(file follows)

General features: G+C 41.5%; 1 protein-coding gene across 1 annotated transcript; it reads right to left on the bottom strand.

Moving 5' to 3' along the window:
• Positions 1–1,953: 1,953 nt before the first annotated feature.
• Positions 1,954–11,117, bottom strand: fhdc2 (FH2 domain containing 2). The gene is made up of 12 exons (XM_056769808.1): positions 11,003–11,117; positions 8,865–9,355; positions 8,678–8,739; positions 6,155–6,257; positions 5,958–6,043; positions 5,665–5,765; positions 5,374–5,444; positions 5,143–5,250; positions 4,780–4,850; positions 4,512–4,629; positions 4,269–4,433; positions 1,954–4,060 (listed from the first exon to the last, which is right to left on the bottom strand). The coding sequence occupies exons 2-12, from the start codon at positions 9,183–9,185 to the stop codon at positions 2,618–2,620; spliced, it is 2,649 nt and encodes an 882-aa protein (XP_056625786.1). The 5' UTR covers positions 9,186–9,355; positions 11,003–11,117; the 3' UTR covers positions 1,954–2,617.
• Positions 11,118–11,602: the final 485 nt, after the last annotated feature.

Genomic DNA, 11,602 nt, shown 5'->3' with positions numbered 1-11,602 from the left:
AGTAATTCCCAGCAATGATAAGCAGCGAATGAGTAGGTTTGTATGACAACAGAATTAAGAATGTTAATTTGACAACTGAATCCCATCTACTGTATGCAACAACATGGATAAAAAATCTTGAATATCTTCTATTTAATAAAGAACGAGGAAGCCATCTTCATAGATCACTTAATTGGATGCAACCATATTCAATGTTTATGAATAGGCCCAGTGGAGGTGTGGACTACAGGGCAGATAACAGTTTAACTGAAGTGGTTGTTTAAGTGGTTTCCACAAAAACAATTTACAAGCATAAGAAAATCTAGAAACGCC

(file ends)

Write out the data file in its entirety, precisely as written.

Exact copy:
General features: G+C 41.5%; 1 protein-coding gene across 1 annotated transcript; it reads right to left on the bottom strand.

Moving 5' to 3' along the window:
• Positions 1–1,953: 1,953 nt before the first annotated feature.
• Positions 1,954–11,117, bottom strand: fhdc2 (FH2 domain containing 2). The gene is made up of 12 exons (XM_056769808.1): positions 11,003–11,117; positions 8,865–9,355; positions 8,678–8,739; positions 6,155–6,257; positions 5,958–6,043; positions 5,665–5,765; positions 5,374–5,444; positions 5,143–5,250; positions 4,780–4,850; positions 4,512–4,629; positions 4,269–4,433; positions 1,954–4,060 (listed from the first exon to the last, which is right to left on the bottom strand). The coding sequence occupies exons 2-12, from the start codon at positions 9,183–9,185 to the stop codon at positions 2,618–2,620; spliced, it is 2,649 nt and encodes an 882-aa protein (XP_056625786.1). The 5' UTR covers positions 9,186–9,355; positions 11,003–11,117; the 3' UTR covers positions 1,954–2,617.
• Positions 11,118–11,602: the final 485 nt, after the last annotated feature.

Genomic DNA, 11,602 nt, shown 5'->3' with positions numbered 1-11,602 from the left:
AGTAATTCCCAGCAATGATAAGCAGCGAATGAGTAGGTTTGTATGACAACAGAATTAAGAATGTTAATTTGACAACTGAATCCCATCTACTGTATGCAACAACATGGATAAAAAATCTTGAATATCTTCTATTTAATAAAGAACGAGGAAGCCATCTTCATAGATCACTTAATTGGATGCAACCATATTCAATGTTTATGAATAGGCCCAGTGGAGGTGTGGACTACAGGGCAGATAACAGTTTAACTGAAGTGGTTGTTTAAGTGGTTTCCACAAAAACAATTTACAAGCATAAGAAAATCTAGAAACGCC